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Cancer Gone after treatment at Silver Cross Advanced Endoscopy Center

Jim Salerno had chronic heartburn that just wouldn’t go away.  His doctor referred him to an expert in digestive diseases to see if there was something more serious going on. There was.  While performing an upper endoscopy, Dr. Kamran Ayub, medical director of the Advanced Endoscopy Center at Silver Cross Hospital, suspected the 69 year old New Lenox man had gastroesophageal reflux disease or GERD and Barrett’s esophagus, a serious complication brought on by chronic heartburn along with years of smoking. But that wasn't all, Dr. Ayub also found a small nodule in the esophagus, that he suspected was carcinoma esophagus. 

“In Barrett's esophagus, normal tissue lining the esophagus—the tube that carries food from the mouth to the stomach changes to tissue that resembles the lining of the intestine,” explained Dr. Ayub. “About 10% of people with chronic symptoms of GERD develop Barrett's esophagus. However, if left untreated, it can lead to esophageal adenocarcinoma, which is a serious, potentially fatal cancer of the esophagus.” 

The biopsy confirmed Dr. Ayub’s suspicions. Salerno did indeed have esophageal cancer.  In December 2015, Dr. Ayub took Salerno back to Silver Cross Hospital where he removed the cancerous cells from Salerno’s esophagus, performing a special procedure called endoscopic resection. “Fortunately, we caught it early and I was able to resect the tumor using advanced endoscopy techniques.”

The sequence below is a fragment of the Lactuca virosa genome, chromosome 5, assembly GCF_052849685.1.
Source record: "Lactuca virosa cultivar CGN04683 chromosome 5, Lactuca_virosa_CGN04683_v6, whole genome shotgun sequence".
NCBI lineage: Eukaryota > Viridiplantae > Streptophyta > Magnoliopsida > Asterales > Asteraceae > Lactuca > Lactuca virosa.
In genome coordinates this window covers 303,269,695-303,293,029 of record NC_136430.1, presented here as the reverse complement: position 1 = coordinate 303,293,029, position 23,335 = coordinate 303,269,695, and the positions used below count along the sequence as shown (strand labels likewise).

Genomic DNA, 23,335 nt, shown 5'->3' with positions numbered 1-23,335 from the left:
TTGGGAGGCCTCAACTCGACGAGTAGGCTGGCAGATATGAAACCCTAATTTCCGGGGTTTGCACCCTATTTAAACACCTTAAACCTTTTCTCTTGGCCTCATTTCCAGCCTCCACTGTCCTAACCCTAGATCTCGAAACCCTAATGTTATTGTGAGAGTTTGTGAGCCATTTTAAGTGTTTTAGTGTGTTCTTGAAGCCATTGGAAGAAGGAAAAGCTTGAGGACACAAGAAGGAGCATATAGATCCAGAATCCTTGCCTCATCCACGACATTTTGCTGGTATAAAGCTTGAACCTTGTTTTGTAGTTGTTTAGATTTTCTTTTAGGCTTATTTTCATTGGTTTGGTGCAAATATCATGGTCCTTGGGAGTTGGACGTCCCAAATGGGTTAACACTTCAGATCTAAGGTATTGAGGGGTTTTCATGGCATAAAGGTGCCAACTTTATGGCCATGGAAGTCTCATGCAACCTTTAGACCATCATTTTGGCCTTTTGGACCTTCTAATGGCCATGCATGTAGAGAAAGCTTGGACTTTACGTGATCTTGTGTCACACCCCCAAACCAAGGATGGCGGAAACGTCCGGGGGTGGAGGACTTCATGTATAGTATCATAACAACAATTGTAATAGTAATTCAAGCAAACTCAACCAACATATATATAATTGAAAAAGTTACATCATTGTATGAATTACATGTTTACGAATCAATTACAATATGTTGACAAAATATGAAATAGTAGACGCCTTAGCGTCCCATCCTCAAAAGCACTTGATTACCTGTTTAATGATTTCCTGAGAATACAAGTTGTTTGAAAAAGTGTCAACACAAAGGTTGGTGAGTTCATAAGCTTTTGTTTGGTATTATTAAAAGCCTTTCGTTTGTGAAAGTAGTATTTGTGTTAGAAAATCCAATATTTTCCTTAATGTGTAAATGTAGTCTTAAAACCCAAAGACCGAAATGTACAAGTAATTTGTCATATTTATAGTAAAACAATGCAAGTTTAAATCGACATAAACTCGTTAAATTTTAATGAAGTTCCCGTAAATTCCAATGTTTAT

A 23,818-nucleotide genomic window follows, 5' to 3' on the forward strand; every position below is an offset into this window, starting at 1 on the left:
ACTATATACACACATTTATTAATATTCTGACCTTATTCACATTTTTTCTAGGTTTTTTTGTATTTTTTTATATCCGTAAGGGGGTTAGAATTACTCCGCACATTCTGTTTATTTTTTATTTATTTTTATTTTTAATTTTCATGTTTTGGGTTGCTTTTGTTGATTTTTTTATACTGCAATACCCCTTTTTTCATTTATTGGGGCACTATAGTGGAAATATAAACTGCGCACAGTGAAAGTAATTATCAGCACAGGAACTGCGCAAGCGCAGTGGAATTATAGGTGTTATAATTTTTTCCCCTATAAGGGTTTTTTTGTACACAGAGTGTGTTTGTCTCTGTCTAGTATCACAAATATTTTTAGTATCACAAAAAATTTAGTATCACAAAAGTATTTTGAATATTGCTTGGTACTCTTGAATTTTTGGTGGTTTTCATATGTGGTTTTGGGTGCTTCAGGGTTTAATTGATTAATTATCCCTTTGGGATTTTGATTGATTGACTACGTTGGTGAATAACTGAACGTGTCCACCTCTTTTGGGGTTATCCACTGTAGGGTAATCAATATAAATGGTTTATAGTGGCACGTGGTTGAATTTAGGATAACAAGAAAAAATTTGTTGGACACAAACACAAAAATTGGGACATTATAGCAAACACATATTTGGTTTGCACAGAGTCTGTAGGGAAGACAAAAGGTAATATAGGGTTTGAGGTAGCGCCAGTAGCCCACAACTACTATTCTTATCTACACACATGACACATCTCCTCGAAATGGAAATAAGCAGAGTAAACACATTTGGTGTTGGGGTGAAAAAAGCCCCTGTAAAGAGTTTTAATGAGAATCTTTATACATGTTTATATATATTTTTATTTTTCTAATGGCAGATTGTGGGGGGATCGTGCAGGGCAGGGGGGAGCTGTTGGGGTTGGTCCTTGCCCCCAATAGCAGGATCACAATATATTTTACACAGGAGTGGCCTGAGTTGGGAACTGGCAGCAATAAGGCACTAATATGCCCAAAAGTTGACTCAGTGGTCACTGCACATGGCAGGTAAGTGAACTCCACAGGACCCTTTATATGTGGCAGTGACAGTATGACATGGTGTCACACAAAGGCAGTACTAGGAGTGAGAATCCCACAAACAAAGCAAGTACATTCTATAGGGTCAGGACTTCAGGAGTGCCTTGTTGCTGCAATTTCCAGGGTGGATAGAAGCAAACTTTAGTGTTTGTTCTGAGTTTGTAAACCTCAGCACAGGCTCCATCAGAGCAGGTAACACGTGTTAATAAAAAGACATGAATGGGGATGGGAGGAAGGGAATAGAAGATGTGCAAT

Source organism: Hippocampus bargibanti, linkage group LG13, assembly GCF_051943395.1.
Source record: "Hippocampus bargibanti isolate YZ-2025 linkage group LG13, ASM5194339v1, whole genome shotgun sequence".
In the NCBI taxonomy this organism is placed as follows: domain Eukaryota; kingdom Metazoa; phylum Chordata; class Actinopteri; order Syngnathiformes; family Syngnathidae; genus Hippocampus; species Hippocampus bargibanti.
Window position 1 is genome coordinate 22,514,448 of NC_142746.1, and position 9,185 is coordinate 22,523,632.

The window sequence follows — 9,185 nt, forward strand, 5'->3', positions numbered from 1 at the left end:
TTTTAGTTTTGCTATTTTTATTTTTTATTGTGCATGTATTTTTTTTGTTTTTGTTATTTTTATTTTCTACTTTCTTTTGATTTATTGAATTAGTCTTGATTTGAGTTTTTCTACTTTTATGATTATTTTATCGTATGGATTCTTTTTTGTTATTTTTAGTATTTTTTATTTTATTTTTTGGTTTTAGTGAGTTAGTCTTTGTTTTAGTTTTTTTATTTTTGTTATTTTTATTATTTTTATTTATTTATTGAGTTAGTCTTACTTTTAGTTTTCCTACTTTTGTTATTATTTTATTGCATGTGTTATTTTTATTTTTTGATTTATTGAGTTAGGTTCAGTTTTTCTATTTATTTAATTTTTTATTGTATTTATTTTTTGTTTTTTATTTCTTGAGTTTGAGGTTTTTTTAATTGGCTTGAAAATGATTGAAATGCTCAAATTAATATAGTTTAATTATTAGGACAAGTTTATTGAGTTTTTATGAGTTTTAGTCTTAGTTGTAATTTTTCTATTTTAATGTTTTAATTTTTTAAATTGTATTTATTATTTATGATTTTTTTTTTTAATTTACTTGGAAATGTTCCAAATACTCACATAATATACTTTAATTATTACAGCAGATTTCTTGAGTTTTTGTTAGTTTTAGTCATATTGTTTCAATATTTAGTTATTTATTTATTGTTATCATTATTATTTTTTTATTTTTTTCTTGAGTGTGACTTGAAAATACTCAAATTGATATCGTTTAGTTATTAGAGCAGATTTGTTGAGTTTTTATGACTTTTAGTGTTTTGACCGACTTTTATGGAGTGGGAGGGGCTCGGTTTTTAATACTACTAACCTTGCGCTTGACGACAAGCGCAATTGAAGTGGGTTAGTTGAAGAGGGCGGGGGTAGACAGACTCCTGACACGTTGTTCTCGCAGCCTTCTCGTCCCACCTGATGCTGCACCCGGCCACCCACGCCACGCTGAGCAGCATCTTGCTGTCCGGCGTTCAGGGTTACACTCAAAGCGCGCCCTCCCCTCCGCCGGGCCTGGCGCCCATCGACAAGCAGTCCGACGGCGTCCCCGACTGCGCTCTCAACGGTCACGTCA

While Salerno was under sedation, Dr. Ayub also treated the Barrett’s esophagus using radiofrequency ablation (RFA) therapy to minimize the risk of the cancer returning in the future.  He inserted a device called the HALO System inside a thin flexible tube through Salerno’s mouth into his esophagus. The HALO delivered a controlled level of radiofrequency energy and power to remove a thin layer of diseased tissue. Less than one second of energy removes tissue to a depth of about one millimeter.  

“Endoscopic ablation with RFA allows me to provide a controlled amount of heat to the diseased tissue which in turn minimizes any injury to healthy esophagus tissue,” said Dr. Ayub. “Once the tissue is removed, normal healthy tissue grows within three to four weeks.” 

Since then, Salerno had two more outpatient endoscopies with biopsy to make sure that the cancer and effects of Barrett’s esophagus has not returned.  Today, Salerno remains cancer-free. 

More than 20 million Americans experience chronic heartburn or GERD. Of these, between 1 and 2 million develop Barrett's esophagus. Join Dr. Kamran Ayub to learn more about the diagnosis and endoscopic treatments for Barrett’s esophagus as well as heartburn, GERD, and esophageal cancer on Thursday, Nov. 17. This free Heartburn & Barrett’s Esophagus program will be held from 6:30 to 7:30 p.m. in the Silver Cross Hospital Conference Center, 1890 Silver Cross Blvd., New Lenox. Register to attend at silvercross.org.

Located at 1900 Silver Cross Blvd., New Lenox, IL 60451   Main Phone (815) 300-1100

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Physicians on Silver Cross Hospital’s Medical Staff have expertise in their areas of practice to meet the needs of patients seeking their care.  These physicians are independent practitioners on the Medical Staff and are not the agents or employees of Silver Cross Hospital. They treat patients based upon their independent medical judgment and they bill patients separately for their services.